Mr. Caballero feels that Mega TV is a costly distraction for the company. It is difficult to attract national advertisers in a single localized market. Programming televised content for a single market doesn't come cheap, either. Mr. Caballero believed that the company was going to launch a music-based channel, feeding into its FM radio strengths, but SBS went for more conventional programming instead.

Mega TV is going national, now that SBS struck a deal in October to get its nascent network distributed through satellite television provider DirecTV. If successful, it will be a welcome ambassador to the Mega brand that SBS has been building on the radio airwaves for years. However, Mr. Caballero still says that Mega TV's reach through the satellite television premium service will be too thin to be a factor. His suggestion would be to sell Mega TV and use the money to bankroll more radio acquisition.

Sure, it's easy to see why SBS has warmed up to television. It's where rivals such as Univision and Entravision are thriving. Mega TV also gives SBS a way to cash in on the political ad spending that is expected to intensify over the next year heading into the November elections. That is money that has traditionally funneled to AM stations, away from SBS's FM stronghold.

The Power of Integration
"The promotion we enjoy from our three Univision networks and local TV stations is tremendous," says Univision Radio President and COO Gary Stone. "But, at the end of the day, our success is the result of programming to our listeners in a way that connects with their interests, needs, and desires."

However, even Mr. Stone admits that Univision's cross-promotional opportunities across several platforms give his radio stations a competitive advantage in drawing audiences and filling the marketing needs of its sponsors.

But is SBS a day late and a dollar short in the media integration playbook?

"There are financial and economic issues why we have to be choosy as to how we distribute our content," SBS's CFO Joseph Garcia says from his company's Miami headquarters.

In short, the company can't transform itself into Univision overnight. Snapping up poorly performing English-language radio stations at a pittance, then using those signals for Spanish-language formats in underserved markets is a sound strategy that companies such as Univision and SBS have capitalized on.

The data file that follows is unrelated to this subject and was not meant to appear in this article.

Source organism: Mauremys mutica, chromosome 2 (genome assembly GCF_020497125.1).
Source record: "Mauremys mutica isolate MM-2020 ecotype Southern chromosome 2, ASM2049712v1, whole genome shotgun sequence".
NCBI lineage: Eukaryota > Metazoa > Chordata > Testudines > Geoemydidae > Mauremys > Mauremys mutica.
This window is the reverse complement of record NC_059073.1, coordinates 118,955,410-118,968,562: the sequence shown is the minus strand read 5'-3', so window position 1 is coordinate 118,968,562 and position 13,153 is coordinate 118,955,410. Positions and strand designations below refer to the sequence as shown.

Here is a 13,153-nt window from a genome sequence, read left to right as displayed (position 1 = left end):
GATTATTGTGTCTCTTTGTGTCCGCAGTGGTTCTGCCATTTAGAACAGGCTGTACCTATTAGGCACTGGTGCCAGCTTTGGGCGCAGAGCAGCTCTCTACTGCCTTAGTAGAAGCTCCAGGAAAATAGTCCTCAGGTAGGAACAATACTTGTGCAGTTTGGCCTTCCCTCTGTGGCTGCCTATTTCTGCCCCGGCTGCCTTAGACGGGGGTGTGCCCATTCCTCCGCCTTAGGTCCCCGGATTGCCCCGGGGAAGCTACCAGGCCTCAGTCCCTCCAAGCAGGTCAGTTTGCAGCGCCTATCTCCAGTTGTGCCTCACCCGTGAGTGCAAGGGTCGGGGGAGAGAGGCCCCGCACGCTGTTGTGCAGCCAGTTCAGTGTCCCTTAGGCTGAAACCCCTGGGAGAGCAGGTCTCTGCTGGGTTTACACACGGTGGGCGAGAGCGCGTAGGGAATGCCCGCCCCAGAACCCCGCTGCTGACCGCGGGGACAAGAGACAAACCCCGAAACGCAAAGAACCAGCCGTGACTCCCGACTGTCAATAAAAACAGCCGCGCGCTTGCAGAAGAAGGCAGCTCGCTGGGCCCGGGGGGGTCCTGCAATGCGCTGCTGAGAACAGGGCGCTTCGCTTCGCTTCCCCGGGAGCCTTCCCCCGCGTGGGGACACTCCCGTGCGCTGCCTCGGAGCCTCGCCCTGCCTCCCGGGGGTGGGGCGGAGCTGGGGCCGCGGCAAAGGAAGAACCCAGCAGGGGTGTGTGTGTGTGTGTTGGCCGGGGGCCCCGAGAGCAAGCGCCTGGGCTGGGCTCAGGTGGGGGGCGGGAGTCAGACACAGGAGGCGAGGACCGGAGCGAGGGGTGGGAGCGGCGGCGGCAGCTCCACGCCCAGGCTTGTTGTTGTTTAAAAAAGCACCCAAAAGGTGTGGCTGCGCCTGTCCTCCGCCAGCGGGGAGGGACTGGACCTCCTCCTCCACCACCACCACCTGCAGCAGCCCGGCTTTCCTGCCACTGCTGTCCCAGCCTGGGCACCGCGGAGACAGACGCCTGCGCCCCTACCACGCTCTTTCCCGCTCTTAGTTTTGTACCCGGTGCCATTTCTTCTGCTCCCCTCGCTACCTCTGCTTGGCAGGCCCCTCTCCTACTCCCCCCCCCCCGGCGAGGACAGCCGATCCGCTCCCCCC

But it's a whole new ballgame when it comes to television. Mega TV faces a challenging value proposition, and carving out an Internet presence is simple in theory, but it's hard to compete against the dot-com heavies with billions of greenbacks in their arsenal.

An abundance of money is a luxury that SBS does not have. The company closed out the June quarter with $261 million in net debt. In October, Moody's downgraded the company's debt.

"I am very comfortable with the company being able to service its debt," Mr. Garcia says, arguing that the downgrade is emblematic of the economic malaise on the whole. "I have absolutely no worries about that."

So what is holding SBS back? The company believes that it is addressing its operating issues. It has had what Mr. Garcia believes to be fruitful conversations with its national reps to help drum up better national ad campaigns. It has also made talent changes.

"I am confident that we will be able to turn that around," Mr. Garcia says.

Weighing the Options
The real question is if the company can turn itself around on its own.

"If the company were to sell off its individual assets or offer itself up in an LBO (leveraged buyout), we believe there could be substantial upside in the stock," JP Morgan analyst John Blackledge wrote in a note to investors over the summer.

It's a popular thesis. Both Mr. Caballero and Mr. Blackledge seem to agree that SBS shares could trade higher if the right assets are sold. They may be biased – Mr. Caballero is a longtime investor and Mr. Blackledge's firm upgraded the shares in May – but they may be right.

The trick is making SBS realize that, given that management controls 80 percent of the voting power.

"Were SBS to receive offers materially higher than its current market value but management refused to accept them, then our view on the stock would be at risk," Mr. Blackledge suggests.

So can SBS survive without a suitor? It's a question I posed to the office of CEO Raul Alarcon Jr., but they chose not to comment.

Rick Munarriz is a personal finance columnist for HispanicBusiness.com. He has written for sites such as The Motley Fool and Citysearch and has appeared on NPR, TechTV, and CNN en Español. He can be reached through Reportedly.com, where he discusses his latest articles.